Tuesday, 8 November 2011

Kazakhstan - The first war memorial

October 24-25

Kazakhstan is home to approximately 16 million people. Astana, the capital, houses around 650,000 of these people, yet is not the biggest city in the country. The most populated city is in the south of the country and is the former capital of Kazakhstan – Almaty.

Many people who work in Haileybury Astana are either from or have at some point lived in Almaty. All of these people have been saying how different and wonderful the place is, so I figured it was time to see what the fuss was all about. A ninety-minute flight in the early morning from Astana drops you into the south of the country, and into a parallel universe.

Well, not quite, but it is very different. Astana has been built for the 21st century; Almaty is a relic of the Soviet era, highlighted by us seeing some disused weaponry in a park. Astana is very man-made; Almaty is very natural. It also seems a lot more crowded than its northern neighbour. Once we found the apartment we had rented we decided to drop our bags and explore the local neighbourhood.

Almaty is positioned at the foot of a large mountain range known as the Tien Shan. As a result, the whole city is on a slope. It is also on an earthquake fault line, which will at some point in the future lead to disaster. For now though, it makes walking north significantly more pleasurable than heading south. Luckily for us we were based in the south of the city, so ambled along past various statues and buildings – as well as the new metro which doesn’t look as if it has ever opened – before ending up at Panfilov Park.

This tranquil area of the city is the location of the Zenkov Cathedral – a small church that looks like it has been plucked straight from Alice in Wonderland or Willy Wonka’s brain. It is over a hundred years old, very colourful and, incredibly, built entirely of wood. The interior doesn’t do justice to the unique design and colour scheme of the outside, but it is still a very interesting piece of architecture. Not that they do normal buildings anywhere in Kazakhstan, it seems.

Also within the green confines of this park is a war memorial consisting of many angry soldiers bursting out of a large granite rock.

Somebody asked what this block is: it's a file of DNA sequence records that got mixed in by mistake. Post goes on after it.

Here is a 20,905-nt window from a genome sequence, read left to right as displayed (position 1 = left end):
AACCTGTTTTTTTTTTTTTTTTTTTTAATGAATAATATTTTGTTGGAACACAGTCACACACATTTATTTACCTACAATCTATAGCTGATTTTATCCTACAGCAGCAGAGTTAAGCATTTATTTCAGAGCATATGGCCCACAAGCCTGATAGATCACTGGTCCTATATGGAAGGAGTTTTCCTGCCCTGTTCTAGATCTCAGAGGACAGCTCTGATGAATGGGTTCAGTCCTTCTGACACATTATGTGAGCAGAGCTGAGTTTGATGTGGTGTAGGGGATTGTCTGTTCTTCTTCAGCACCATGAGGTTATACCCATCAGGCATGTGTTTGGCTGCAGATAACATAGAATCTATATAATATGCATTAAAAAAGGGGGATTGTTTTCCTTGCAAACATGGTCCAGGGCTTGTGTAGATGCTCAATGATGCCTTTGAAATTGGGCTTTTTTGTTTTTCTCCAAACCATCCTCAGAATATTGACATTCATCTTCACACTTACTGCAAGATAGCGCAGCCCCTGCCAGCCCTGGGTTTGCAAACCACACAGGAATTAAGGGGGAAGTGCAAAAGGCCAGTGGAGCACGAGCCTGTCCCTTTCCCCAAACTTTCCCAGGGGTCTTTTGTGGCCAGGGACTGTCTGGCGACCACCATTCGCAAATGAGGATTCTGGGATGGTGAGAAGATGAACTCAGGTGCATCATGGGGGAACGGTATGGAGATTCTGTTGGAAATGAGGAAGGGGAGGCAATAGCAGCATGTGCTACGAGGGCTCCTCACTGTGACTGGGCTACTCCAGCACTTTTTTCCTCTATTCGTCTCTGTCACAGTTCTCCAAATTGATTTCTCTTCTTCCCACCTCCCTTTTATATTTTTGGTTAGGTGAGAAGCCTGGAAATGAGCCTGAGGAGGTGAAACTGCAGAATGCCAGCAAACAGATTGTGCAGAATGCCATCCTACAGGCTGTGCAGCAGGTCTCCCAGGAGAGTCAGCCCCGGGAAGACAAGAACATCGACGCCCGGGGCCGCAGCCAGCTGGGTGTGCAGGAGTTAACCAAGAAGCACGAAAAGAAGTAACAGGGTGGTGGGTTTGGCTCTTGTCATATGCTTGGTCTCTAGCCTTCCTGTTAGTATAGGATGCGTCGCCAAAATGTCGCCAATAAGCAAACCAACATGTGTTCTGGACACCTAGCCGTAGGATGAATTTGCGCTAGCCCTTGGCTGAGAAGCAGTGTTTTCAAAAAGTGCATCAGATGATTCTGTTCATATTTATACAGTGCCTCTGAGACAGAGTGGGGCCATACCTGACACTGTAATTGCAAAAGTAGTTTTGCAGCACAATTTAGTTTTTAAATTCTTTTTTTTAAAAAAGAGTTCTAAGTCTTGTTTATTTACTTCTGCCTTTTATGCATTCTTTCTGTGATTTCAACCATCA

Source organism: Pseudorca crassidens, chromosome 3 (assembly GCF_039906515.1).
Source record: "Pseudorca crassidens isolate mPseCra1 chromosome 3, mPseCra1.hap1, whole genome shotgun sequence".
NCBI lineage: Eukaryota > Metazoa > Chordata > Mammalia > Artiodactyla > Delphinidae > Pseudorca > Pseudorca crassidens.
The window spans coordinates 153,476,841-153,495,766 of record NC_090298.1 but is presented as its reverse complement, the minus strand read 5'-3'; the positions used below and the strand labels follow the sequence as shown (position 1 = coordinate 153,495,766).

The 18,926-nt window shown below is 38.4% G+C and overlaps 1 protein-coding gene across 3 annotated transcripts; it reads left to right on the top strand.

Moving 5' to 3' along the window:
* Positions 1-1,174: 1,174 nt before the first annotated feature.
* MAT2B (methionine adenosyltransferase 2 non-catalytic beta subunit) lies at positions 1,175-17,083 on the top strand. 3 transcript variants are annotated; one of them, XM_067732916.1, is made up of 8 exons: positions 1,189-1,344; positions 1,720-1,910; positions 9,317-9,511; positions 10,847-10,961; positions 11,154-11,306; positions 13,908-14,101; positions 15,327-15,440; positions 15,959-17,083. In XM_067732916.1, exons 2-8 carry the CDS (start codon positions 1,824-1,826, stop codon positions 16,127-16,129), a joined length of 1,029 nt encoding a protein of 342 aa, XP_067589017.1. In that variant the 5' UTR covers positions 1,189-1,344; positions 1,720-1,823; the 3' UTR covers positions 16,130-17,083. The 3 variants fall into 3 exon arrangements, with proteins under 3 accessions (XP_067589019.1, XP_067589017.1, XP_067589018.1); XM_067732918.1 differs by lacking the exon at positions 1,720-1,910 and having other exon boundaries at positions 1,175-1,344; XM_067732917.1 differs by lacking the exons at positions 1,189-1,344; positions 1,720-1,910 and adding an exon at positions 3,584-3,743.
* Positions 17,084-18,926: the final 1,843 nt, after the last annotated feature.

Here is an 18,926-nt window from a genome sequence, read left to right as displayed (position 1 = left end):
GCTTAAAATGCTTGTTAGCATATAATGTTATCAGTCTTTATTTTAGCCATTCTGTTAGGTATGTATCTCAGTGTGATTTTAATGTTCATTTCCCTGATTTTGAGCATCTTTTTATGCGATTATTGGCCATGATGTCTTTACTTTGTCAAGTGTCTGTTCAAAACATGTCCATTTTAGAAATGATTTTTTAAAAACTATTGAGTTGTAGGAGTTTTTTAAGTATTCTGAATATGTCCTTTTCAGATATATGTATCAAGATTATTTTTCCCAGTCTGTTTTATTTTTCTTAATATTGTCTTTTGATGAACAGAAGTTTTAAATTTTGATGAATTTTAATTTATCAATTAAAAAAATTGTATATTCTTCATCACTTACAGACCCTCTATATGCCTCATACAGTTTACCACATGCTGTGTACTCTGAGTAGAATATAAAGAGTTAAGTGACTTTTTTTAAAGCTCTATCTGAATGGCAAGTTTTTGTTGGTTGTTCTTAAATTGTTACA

Kazakhstan fun fact: There are fifteen soldiers in this monument, with each one representing one of the fifteen Soviet republics. All of them are bursting out of a map of the USSR.

There are other commemorations in this area paying tribute to those who laid down their lives for the Soviet cause. Like I said before, Almaty has much more of a Soviet influence than Astana.

Before we had observed these monuments – as well as people consummating their marriages next to the nearby eternal flame – we had walked across to the Green Market, also known as the Zelyony Bazaar. I was hopeful shopping would be cheaper in Almaty than Astana, but should also know by now to check what days markets are closed. Diary fail.

We did go to the bazaar the following morning. It is situated next to a chocolate factory that possesses a formidably favourable odour. Wikitravel claims that tours of this place are available, but we couldn’t find them. In the meantime we ambled through the narrow strips of the bazaar selling various clothes and items of stationary (as well as a Frisbee which we had never been able to find in Astana) before heading into the main building which houses the food.

There seems to be a relatively strong Korean influence in Almaty, and this was highlighted by us finding kimbap and kimchi within seconds of entering the open space of the food market. It was nice to be given free samples of food that I have truly missed. We then chatted – well, as much as I can do in Russian – with a man who sold us a big bag of delectable dried apricots before seeing the normal stuff in a Kazakh market. Animal feet and brains and the like.

Almaty as a city seems a very nice place. We have another two days of exploring to do, but am so far very impressed with what I have seen thus far.

Love you all


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